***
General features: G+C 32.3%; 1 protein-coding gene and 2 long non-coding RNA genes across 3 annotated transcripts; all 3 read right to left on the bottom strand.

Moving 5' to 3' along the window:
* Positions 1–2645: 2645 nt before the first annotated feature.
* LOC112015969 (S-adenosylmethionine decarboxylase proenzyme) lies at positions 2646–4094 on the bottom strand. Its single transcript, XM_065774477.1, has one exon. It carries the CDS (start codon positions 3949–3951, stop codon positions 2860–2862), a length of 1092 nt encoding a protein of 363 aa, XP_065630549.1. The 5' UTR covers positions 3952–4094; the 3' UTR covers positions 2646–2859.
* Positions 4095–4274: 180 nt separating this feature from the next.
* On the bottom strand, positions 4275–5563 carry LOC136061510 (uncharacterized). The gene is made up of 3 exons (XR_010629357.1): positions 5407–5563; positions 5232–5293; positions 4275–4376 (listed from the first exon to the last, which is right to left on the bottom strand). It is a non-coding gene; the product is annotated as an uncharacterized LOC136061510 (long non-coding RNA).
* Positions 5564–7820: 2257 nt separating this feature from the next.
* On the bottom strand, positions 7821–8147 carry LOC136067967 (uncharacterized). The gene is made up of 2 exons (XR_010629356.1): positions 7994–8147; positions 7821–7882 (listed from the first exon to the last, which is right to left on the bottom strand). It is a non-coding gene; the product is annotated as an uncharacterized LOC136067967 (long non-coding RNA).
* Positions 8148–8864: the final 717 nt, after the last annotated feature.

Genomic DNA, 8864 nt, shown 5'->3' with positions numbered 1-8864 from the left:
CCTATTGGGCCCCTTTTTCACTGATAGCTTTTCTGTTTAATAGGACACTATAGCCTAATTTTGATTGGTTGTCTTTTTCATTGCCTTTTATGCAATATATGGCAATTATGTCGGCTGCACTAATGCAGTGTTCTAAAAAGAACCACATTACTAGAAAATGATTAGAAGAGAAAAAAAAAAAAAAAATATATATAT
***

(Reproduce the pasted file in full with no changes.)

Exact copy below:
General features: G+C 32.3%; 1 protein-coding gene and 2 long non-coding RNA genes across 3 annotated transcripts; all 3 read right to left on the bottom strand.

Moving 5' to 3' along the window:
* Positions 1–2645: 2645 nt before the first annotated feature.
* LOC112015969 (S-adenosylmethionine decarboxylase proenzyme) lies at positions 2646–4094 on the bottom strand. Its single transcript, XM_065774477.1, has one exon. It carries the CDS (start codon positions 3949–3951, stop codon positions 2860–2862), a length of 1092 nt encoding a protein of 363 aa, XP_065630549.1. The 5' UTR covers positions 3952–4094; the 3' UTR covers positions 2646–2859.
* Positions 4095–4274: 180 nt separating this feature from the next.
* On the bottom strand, positions 4275–5563 carry LOC136061510 (uncharacterized). The gene is made up of 3 exons (XR_010629357.1): positions 5407–5563; positions 5232–5293; positions 4275–4376 (listed from the first exon to the last, which is right to left on the bottom strand). It is a non-coding gene; the product is annotated as an uncharacterized LOC136061510 (long non-coding RNA).
* Positions 5564–7820: 2257 nt separating this feature from the next.
* On the bottom strand, positions 7821–8147 carry LOC136067967 (uncharacterized). The gene is made up of 2 exons (XR_010629356.1): positions 7994–8147; positions 7821–7882 (listed from the first exon to the last, which is right to left on the bottom strand). It is a non-coding gene; the product is annotated as an uncharacterized LOC136067967 (long non-coding RNA).
* Positions 8148–8864: the final 717 nt, after the last annotated feature.

Genomic DNA, 8864 nt, shown 5'->3' with positions numbered 1-8864 from the left:
CCTATTGGGCCCCTTTTTCACTGATAGCTTTTCTGTTTAATAGGACACTATAGCCTAATTTTGATTGGTTGTCTTTTTCATTGCCTTTTATGCAATATATGGCAATTATGTCGGCTGCACTAATGCAGTGTTCTAAAAAGAACCACATTACTAGAAAATGATTAGAAGAGAAAAAAAAAAAAAAAATATATATAT